Q: What advice would you give to those who don’t care/are on the fence about going?

Get off the fence. This is not a time for mugwumpery. When in doubt, the answer is go. The longer you wait to go, the less likely you are to go.

Q: What are some loopholes that can benefit me in college?

  1. Don’t declare a major until you’re a sophomore, because you don’t know yet, so take a variety of classes your freshman year.
  2. Get paid by the school for whatever you can get paid for by the school. If you can get a job there, that’s a form of participation, but you get paid for it. It’s like a double-dip.
  3. Have a good relationship with your academic advisor. They’ll know about opportunities you didn’t even think to ask about, and they’ll point you to them.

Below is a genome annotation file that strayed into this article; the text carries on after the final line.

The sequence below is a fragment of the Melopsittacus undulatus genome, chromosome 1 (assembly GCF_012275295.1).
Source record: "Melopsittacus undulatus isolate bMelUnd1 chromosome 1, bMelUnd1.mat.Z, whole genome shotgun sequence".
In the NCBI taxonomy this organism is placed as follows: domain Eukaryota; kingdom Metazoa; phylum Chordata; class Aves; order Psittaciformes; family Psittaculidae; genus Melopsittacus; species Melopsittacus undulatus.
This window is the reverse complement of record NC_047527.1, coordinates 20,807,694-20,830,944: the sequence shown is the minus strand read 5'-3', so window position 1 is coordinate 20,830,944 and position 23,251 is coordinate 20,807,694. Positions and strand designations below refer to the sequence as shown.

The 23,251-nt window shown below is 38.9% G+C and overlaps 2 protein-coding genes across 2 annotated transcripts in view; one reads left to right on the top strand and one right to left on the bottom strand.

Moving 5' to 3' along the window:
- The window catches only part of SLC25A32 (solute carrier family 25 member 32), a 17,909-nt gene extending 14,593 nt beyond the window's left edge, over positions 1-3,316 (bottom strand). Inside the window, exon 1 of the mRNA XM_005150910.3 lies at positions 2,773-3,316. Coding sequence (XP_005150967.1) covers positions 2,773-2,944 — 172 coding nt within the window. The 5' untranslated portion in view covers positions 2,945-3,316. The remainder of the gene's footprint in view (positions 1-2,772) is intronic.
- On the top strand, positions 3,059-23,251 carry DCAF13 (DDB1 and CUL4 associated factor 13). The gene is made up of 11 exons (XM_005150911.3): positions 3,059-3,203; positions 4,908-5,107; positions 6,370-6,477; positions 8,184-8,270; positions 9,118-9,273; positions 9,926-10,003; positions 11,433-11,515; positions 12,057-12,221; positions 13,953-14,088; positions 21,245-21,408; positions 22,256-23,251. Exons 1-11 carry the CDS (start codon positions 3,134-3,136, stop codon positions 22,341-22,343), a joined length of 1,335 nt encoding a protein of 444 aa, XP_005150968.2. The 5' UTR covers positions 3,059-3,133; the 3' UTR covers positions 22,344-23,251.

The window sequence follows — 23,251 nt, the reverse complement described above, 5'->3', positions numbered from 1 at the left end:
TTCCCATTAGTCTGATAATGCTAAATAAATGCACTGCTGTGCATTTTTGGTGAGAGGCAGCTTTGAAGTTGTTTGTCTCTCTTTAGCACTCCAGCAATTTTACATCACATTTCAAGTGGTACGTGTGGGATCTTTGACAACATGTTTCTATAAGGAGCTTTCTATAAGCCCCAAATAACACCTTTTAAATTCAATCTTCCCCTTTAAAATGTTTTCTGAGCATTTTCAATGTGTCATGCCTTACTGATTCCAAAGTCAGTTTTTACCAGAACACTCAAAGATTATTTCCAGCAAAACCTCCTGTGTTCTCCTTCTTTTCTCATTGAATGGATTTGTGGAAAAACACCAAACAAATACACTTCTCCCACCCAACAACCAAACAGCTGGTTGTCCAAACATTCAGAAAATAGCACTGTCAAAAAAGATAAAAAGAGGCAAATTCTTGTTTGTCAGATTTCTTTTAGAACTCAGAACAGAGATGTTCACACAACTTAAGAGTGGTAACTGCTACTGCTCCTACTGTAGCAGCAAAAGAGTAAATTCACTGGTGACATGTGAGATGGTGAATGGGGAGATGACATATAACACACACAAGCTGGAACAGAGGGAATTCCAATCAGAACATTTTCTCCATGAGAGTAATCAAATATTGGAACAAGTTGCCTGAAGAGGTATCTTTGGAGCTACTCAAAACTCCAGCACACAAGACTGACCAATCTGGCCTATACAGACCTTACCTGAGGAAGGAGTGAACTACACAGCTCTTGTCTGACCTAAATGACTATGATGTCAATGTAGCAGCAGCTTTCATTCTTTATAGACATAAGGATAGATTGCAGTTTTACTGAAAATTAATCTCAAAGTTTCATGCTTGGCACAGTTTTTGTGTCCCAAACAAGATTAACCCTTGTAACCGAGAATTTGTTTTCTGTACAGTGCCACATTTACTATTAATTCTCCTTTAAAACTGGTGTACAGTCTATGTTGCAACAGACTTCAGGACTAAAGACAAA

4. Use whatever the college provides for free. Squeeze out all of the juice. Go to the writing lab. Go to the library. Go to the sports games, even if they’re dumb.
  5. Meet people and get out there. This is your best shot at getting a chance to meet some really cool people. You will only do it, though, if you talk to them. So, talk. Engage. Participate.